The Court Martial Appeal Court was established in 1983. Under the Courts and Court Offices Act 1995, powers are transferred to a division of the Supreme Court. They have been transferred to the Court of Appeal.The court-martial appeals court comprises a chief justice and two high-court judges.
The appeal court may affirm, quash the conviction or order a retrial, convict on substitute offences if satisfied that they are proven.
An appeal may be heard against sentence only. In this case, it may quash sentences and substitute its own sentence.
Where an appeal discloses no substantial gronds for appeal, it may be referred for summary determination.
The appeal procedures are prescribed by the rules of court. Generally, 14-day period applies. Those serving outside the state with the UN may appeal within 30 days. There is provision for enlargement of time.
An application may be made to suspend a sentence and orders for compensation pending appeal.
The deputy military judge furnishes the registrar the proceedings of the trial. The registrar may direct a report of the case generally or in any particular finding.
Documents, exhibits and other matters relating to the proceeding are transmitted and are available for inspection by the parties. A copy of the proceedings of the court martial is supplied to the parties.
On hearing an appeal against conviction or sentence, the appeal court may direct the advocate general to have enquiries carried as he feels the appeal court considers necessary for the purpose of determining whether further evidence of the persons may be ordered to attend and be examined before the appeals court.
The appellant, the convening authorities, and the representatives are entitled to attend the examination of witnesses. The examination is taken by way of depositions.
The appeal is then determined. The appellant will generally be entitled to attend. The appeal court may break the above orders.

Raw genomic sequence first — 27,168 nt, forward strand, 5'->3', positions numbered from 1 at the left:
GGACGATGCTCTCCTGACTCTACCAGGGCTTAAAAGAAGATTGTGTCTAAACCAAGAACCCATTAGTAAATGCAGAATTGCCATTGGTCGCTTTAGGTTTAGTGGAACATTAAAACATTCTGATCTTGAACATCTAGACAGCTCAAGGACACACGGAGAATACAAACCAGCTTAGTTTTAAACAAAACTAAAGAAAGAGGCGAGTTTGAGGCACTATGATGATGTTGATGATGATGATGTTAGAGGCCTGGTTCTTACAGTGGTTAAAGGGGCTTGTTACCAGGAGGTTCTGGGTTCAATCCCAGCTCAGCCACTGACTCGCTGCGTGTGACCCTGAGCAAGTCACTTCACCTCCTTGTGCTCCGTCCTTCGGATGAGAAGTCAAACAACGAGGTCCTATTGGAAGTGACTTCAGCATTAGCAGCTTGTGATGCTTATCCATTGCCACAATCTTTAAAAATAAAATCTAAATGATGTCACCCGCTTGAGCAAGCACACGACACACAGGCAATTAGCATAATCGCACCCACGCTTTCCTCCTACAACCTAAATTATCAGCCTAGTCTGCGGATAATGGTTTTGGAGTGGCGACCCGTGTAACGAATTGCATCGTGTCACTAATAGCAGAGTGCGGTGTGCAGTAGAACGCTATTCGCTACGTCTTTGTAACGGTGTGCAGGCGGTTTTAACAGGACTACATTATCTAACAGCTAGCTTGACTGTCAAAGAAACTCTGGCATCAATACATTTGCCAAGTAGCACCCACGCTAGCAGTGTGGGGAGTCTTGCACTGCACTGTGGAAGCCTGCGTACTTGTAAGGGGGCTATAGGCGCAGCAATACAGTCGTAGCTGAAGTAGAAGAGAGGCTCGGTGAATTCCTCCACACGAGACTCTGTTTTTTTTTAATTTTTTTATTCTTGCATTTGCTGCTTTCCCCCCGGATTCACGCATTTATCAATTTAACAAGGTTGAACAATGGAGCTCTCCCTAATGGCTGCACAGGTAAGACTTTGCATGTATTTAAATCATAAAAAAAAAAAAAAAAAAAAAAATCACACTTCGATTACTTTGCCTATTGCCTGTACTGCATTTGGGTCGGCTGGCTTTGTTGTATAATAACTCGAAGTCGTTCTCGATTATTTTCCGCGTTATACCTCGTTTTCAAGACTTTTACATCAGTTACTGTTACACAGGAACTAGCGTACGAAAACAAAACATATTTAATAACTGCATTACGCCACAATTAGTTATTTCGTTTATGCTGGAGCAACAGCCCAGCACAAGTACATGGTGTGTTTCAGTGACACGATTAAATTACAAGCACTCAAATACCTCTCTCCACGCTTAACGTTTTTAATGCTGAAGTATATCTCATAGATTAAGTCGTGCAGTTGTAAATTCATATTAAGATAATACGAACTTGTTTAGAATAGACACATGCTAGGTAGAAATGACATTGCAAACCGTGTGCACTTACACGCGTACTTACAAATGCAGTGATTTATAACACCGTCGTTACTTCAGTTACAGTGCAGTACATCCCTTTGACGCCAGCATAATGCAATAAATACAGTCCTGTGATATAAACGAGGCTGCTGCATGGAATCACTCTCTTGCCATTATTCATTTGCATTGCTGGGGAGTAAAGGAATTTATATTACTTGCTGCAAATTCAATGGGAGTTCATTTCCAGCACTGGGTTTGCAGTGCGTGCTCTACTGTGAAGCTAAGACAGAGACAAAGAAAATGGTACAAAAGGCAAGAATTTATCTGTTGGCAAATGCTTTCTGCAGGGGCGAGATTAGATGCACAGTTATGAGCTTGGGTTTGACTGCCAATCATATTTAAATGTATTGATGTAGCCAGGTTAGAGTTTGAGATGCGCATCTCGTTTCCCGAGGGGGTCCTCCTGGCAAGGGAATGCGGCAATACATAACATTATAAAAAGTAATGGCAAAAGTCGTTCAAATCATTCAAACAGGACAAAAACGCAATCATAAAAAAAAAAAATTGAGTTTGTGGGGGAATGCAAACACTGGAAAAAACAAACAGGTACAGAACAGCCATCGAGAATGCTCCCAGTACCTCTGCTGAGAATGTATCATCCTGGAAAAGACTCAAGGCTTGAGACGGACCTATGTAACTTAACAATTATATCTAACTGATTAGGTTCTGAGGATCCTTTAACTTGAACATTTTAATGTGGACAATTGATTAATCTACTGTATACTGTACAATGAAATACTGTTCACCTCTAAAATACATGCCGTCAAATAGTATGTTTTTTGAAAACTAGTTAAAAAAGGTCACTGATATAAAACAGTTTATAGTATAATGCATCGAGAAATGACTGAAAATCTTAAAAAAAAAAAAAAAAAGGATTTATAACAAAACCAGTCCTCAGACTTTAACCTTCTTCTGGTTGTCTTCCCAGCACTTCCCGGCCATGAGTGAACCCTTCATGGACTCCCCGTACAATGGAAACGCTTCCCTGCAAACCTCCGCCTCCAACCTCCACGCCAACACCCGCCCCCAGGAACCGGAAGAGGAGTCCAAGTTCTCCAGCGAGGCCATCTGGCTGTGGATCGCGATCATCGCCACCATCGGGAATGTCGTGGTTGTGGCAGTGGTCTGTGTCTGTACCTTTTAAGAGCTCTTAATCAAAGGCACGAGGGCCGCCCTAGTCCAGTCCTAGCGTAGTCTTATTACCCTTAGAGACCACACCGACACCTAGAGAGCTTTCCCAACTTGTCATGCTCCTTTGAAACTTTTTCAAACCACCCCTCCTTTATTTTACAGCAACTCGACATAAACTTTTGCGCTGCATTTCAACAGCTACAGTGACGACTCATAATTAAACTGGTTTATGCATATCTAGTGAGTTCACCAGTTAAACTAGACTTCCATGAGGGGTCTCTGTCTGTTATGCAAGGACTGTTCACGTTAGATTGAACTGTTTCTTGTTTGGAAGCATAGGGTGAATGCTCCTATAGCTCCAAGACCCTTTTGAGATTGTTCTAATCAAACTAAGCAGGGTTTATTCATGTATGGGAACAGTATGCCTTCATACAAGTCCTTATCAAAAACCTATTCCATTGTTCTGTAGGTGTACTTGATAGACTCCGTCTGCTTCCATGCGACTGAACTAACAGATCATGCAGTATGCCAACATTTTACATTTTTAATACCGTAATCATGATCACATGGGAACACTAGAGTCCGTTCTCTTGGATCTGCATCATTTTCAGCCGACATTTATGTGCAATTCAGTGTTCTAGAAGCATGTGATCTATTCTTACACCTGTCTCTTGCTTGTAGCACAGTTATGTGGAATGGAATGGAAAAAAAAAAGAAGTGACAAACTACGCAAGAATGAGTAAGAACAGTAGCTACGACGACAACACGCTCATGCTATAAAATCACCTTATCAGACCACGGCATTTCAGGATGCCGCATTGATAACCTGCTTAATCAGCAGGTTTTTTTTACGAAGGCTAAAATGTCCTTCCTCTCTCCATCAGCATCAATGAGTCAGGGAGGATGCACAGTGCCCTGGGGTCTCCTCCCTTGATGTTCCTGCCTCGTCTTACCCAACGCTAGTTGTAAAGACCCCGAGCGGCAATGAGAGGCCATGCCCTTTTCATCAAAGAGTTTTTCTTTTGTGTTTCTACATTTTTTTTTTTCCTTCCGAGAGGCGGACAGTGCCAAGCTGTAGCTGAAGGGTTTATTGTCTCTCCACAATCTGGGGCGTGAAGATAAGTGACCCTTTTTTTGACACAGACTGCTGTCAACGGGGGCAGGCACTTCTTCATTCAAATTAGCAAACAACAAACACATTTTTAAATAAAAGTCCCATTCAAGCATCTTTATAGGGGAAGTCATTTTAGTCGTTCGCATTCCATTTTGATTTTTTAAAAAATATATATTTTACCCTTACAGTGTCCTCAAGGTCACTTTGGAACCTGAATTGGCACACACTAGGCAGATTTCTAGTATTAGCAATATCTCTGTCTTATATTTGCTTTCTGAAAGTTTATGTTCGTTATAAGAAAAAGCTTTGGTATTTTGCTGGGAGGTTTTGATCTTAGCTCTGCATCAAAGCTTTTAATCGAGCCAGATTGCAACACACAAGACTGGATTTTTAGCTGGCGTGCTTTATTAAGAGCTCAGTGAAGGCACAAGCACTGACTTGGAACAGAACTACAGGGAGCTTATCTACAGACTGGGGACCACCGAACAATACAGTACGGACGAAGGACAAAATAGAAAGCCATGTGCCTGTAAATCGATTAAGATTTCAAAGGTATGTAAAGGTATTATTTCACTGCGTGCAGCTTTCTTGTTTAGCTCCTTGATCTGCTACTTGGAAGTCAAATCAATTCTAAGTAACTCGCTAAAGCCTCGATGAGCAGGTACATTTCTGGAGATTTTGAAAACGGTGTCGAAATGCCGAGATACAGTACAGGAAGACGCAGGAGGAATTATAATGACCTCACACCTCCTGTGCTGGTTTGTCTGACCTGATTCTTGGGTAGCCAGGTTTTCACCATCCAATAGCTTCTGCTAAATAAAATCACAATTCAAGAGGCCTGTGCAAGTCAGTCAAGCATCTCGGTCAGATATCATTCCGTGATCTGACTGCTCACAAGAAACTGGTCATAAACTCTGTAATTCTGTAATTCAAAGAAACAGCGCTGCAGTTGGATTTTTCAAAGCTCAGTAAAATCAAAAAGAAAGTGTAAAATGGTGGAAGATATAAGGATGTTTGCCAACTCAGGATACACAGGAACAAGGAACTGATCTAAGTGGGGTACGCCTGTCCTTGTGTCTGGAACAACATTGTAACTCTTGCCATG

The petition against a sentence may be present other than in cases where imprisonment for life has been imposed by a superior authority. The adjutant general or any general appointed for that purpose. If not satisfied, they may further appeal to the Minister. Petitions in respect of sentence of life are made to the government.
Since 1993, there has been a procedure for review by the court martial appeal court of miscarriages of justice. This may be based on new or newly discovered facts. A review takes place on the basis of the fact that the sentence is excessive on the basis of new facts found.
Similarly, in parallel to the civilian position, there is a provision for a petition to the Minister of Defence for petition of a branch or pardon based on new or newly discovered facts. A pardon is granted by the president under the constitution and on the advice of the government. There is a provision for compensation for miscarriage of justice.
There is a provision for free legal aid in relation to court martial and court-martial appeals. The military judge is the prescribed authority. He may grant legal aid on the basis of the accused means. There is provision for a legal aid preliminary proceedings certificate, a legal aid court martial certificate, and a legal aid court-martial appeals certificate.
There is a provision for appeal to the Supreme Court in exceptional cases from the court martial appeals court where there is a point of law of exceptional public importance, and it is desirable in the public interest that the matter be taken to the Supreme Court. There is a special form of legal aid for this proceeding.